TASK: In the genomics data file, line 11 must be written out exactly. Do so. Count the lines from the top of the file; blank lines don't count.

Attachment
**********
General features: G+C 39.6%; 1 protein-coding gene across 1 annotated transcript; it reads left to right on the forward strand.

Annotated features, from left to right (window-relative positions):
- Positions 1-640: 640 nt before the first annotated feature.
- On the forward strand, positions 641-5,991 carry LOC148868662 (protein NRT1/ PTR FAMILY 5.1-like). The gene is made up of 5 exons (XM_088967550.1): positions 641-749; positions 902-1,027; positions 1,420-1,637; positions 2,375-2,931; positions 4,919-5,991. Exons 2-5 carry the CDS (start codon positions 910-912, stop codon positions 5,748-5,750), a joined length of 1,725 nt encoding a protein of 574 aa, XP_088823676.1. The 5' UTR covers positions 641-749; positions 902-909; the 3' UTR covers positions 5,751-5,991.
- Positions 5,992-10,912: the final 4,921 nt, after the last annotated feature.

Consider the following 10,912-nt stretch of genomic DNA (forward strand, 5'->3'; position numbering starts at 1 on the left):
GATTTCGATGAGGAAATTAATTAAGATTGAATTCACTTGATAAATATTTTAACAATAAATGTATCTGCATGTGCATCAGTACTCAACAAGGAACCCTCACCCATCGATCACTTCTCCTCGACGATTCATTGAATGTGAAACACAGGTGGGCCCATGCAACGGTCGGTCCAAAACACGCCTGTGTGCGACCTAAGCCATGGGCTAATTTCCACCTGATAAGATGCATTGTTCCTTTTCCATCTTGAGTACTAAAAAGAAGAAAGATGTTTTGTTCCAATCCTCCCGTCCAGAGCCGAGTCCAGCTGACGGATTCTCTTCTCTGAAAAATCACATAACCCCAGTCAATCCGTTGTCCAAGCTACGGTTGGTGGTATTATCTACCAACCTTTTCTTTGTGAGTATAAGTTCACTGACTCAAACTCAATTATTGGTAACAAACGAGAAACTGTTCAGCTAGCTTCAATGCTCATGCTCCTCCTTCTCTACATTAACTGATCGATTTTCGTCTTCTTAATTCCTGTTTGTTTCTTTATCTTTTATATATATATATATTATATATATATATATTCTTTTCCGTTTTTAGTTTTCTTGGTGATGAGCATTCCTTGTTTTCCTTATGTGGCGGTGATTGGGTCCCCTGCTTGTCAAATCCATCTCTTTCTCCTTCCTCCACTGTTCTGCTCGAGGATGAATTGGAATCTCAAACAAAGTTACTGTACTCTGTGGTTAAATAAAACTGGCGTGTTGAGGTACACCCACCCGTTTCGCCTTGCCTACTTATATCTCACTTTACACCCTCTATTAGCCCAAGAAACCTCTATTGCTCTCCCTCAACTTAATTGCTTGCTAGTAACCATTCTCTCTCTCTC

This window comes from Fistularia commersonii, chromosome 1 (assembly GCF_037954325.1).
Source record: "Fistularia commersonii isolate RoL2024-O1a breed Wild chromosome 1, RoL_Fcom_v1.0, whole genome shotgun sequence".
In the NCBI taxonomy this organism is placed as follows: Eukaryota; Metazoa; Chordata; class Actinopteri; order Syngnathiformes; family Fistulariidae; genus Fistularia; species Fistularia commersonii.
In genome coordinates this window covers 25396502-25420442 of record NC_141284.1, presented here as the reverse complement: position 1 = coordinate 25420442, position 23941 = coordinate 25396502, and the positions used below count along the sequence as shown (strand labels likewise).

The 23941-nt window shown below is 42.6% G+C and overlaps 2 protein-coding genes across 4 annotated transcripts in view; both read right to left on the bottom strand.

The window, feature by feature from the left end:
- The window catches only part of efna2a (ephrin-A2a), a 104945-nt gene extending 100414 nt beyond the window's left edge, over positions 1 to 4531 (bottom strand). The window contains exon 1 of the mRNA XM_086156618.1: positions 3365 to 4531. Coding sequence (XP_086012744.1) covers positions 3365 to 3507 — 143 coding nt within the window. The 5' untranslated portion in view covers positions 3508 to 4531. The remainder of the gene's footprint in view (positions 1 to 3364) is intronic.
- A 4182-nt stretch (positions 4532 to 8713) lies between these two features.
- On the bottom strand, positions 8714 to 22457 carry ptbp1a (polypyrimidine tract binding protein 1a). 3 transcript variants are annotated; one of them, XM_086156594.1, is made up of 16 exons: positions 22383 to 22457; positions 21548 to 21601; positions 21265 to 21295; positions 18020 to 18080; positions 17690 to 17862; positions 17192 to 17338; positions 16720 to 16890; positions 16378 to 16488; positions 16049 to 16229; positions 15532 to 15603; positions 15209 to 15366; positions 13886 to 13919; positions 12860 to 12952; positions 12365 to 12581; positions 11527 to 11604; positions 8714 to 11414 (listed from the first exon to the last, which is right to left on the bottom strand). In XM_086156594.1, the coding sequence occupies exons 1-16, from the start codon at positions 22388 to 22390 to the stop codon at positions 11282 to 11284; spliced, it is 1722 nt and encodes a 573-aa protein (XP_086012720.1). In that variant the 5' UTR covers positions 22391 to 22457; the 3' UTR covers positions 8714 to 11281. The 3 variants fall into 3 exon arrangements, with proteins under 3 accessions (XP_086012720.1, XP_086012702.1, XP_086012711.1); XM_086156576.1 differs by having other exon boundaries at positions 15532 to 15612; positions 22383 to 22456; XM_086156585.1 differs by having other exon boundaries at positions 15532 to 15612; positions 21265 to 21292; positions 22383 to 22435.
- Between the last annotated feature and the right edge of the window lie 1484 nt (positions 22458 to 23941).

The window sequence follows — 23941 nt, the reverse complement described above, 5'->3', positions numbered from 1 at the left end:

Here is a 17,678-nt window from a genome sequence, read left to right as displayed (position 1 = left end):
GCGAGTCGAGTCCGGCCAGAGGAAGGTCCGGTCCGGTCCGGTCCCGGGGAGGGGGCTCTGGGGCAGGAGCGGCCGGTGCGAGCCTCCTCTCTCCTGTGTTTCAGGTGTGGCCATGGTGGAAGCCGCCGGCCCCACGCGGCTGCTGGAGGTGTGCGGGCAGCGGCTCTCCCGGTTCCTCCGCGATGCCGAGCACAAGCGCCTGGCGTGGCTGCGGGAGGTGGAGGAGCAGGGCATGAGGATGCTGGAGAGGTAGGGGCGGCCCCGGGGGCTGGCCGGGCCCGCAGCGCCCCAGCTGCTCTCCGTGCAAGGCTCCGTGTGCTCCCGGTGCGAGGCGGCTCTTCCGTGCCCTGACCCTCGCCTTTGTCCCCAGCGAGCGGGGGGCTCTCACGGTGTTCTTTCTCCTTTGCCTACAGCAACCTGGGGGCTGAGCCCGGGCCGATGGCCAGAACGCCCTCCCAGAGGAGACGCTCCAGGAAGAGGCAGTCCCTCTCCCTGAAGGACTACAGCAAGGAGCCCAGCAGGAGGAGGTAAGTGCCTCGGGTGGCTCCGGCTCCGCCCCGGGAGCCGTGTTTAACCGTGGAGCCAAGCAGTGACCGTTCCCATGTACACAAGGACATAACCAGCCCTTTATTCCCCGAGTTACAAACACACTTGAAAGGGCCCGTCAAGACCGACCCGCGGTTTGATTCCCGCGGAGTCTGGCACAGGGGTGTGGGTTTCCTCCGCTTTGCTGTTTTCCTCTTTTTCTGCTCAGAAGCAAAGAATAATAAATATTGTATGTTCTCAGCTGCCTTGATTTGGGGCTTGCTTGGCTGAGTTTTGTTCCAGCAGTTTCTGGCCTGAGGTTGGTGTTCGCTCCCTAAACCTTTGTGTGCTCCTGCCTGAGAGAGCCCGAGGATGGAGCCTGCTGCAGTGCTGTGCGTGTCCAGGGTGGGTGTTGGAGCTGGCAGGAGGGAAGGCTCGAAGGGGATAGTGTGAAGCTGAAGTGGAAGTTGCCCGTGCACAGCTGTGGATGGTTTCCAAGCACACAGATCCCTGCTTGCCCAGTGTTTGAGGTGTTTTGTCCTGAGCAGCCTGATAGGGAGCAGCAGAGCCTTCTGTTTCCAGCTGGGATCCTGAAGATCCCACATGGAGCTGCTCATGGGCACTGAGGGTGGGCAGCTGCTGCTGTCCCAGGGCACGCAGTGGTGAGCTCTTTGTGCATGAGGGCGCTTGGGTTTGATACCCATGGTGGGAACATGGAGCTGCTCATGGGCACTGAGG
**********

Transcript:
In genome coordinates this window covers 25396502-25420442 of record NC_141284.1, presented here as the reverse complement: position 1 = coordinate 25420442, position 23941 = coordinate 25396502, and the positions used below count along the sequence as shown (strand labels likewise).